The installation process consists of downloading a MIDlet suite JAR and making it available to the user for execution.

If the application has an associated JAD file, the AMS has downloaded it during the discovery process, and will now download the MIDlet suite from the OTA portal indicated by the JAD property MIDlet-Jar-URL. If no JAD file is provided, the AMS uses the URL to the MIDlet suite that was indicated in the menu of applications that came from the download server - as shown in Listing 1.

If it's updating an existing installation, the AMS must compare version numbers and notify the user whether it is installing an older, newer, or identical version. It also must preserve the contents of the Record Management System (RMS), the persistent storage. MIDP 2.0 adds some security checks to preclude unwanted access to the RMS by the new MIDlet suite: Both the JAD and JAR must come from the same source as the original MIDlet suite. For signed MIDlet suites, both the original and the new MIDlet suite must have the same cryptographic signer. Last but not least, the AMS will not allow an unsigned MIDlet suite to replace a signed one.

The AMS will report back to the download server any errors encountered during the installation process, as I describe in the "Status Report" section.

Now we'll examine the interactions between the AMS and the provisioning portal.

AMS-Provisioning Portal (Client-Server) Interaction

Let's briefly survey the interactions between the client device and the download server during OTA provisioning. As with any network communications between two endpoints, there is a protocol that specifies the rules and dialect used between the two ends. In MIDP, the OTA protocol comprises HTTP requests and responses, the downloading of JAD files and MIDlet suites JARs, HTTP Basic Authentication, and status reporting.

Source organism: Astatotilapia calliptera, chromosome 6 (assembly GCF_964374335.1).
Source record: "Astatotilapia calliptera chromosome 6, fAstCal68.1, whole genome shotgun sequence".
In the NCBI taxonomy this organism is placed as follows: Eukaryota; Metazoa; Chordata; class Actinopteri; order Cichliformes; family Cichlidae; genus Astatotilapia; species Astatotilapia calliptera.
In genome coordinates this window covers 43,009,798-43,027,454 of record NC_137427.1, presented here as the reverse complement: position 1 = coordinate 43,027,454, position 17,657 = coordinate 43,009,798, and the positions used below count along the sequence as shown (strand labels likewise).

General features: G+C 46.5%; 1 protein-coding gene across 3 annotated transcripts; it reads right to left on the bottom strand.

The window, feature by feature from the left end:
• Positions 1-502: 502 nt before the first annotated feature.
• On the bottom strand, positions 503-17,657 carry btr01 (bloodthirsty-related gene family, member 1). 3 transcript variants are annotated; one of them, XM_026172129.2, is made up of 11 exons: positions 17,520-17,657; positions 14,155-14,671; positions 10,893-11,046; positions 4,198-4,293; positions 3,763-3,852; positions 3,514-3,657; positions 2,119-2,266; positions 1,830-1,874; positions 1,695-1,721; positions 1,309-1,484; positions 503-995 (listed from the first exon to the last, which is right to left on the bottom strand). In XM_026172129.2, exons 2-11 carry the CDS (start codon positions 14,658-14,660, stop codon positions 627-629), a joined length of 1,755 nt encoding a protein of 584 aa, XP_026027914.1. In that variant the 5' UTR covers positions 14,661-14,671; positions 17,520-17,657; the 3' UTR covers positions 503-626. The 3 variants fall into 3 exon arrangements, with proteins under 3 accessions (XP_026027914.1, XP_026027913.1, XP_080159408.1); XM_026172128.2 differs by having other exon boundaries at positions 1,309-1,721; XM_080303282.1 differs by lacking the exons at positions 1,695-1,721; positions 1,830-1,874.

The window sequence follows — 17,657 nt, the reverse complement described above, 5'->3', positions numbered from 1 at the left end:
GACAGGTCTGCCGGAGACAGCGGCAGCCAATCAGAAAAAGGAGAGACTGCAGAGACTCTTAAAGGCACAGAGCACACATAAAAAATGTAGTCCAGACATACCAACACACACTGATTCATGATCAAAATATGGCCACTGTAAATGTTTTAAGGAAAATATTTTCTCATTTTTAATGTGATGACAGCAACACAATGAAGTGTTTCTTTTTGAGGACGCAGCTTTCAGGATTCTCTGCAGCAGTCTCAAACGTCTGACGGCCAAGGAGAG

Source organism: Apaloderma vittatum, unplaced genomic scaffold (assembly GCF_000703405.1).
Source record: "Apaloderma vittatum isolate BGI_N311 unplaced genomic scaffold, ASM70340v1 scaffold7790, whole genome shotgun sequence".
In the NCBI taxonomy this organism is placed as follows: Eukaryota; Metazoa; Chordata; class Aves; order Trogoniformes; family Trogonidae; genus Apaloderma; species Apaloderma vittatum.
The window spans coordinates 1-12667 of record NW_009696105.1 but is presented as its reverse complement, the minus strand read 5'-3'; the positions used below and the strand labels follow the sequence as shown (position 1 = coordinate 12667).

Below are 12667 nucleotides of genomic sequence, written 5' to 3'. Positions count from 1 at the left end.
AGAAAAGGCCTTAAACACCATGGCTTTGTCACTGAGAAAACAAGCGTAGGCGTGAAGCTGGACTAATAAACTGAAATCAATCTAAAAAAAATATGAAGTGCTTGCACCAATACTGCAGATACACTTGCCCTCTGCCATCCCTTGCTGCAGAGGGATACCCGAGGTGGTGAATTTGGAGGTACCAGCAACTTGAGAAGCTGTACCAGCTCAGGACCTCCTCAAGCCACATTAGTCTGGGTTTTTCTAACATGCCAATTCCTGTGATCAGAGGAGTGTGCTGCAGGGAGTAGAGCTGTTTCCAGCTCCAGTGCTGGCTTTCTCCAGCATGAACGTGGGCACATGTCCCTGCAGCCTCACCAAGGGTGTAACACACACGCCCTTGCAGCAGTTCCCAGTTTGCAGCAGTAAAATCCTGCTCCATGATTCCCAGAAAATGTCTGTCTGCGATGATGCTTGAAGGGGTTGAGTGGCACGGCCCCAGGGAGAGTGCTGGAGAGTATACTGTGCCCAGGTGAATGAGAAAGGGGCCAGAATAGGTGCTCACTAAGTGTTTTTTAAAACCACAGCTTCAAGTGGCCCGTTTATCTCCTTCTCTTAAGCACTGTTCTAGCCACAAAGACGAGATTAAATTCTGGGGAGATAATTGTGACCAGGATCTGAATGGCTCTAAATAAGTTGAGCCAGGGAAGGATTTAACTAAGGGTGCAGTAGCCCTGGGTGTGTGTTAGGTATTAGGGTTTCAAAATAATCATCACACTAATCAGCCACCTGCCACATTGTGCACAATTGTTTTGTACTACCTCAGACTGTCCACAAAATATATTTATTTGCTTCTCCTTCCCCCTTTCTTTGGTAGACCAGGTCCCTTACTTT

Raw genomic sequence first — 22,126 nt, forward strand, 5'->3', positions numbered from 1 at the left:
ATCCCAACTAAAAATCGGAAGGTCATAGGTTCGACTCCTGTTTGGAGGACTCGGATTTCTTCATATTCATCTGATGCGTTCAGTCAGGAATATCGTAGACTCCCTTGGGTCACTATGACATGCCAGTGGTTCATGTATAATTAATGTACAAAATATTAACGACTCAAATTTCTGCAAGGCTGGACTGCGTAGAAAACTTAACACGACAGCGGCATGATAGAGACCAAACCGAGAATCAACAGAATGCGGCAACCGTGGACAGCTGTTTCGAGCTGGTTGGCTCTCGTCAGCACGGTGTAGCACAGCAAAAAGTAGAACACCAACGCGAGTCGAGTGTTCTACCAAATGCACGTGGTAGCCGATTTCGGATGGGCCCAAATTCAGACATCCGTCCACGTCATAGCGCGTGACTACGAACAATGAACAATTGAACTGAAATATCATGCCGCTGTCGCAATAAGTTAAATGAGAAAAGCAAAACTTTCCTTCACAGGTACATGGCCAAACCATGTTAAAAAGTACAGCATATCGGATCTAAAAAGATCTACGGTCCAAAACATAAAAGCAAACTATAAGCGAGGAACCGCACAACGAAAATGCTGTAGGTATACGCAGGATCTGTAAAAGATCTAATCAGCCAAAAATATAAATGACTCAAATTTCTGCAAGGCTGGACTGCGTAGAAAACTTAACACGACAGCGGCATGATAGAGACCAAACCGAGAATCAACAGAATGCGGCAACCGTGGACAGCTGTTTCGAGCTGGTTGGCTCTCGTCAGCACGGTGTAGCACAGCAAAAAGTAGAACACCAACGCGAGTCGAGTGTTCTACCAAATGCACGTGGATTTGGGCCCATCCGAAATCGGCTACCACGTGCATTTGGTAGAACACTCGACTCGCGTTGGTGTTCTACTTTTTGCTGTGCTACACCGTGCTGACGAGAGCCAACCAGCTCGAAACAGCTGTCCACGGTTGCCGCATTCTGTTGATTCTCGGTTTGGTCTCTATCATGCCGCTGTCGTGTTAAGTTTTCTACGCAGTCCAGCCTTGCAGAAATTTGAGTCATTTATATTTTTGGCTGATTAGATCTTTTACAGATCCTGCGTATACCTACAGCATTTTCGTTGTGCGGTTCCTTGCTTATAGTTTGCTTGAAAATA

The following listing illustrates the use of MIDlet-Jar-URL to describe the remote location of the MIDlet suite:

                    JAD File:

Created-By: 1.3.1 (Sun Microsystems Inc.)
MIDlet-1: Colors, /icons/ColorChooser.png, example.chooser.Color
MIDlet-2: Properties, /icons/App.png, example.PropExample
MIDlet-3: Http, , example.http.HttpTest
MIDlet-4: FontTestlet, , example.fonts.FontTestlet
MIDlet-5: Stock, /icons/Stock.png, example.stock.StockMIDlet
MIDlet-6: Tickets, /icons/Auction.png, example.auction.TicketAuction
MIDlet-7: ManyBalls, /icons/ManyBalls.png, example.manyballs.ManyBalls
MIDlet-Description: Technical demonstration programs for MIDP
MIDlet-Jar-Size: 144445
MIDlet-Name: SunSamples - Demos
MIDlet-Vendor: Sun Microsystems, Inc.
MIDlet-Version: 1.0.3
Manifest-Version: 1.0

Listing 2 - The MIDlet-JAR-URL JAD property

Assuming a MIDlet-JAR-URL value of www.j2medeveloper.com/ota/demos.jad, the interactions between the client and the server to download the JAD and JAR files are as in Figure 5.

Figure 5 - OTA Client-Server Interactions

If something goes wrong during download or installation, the AMS will respond with the appropriate status code - see "Status Reports."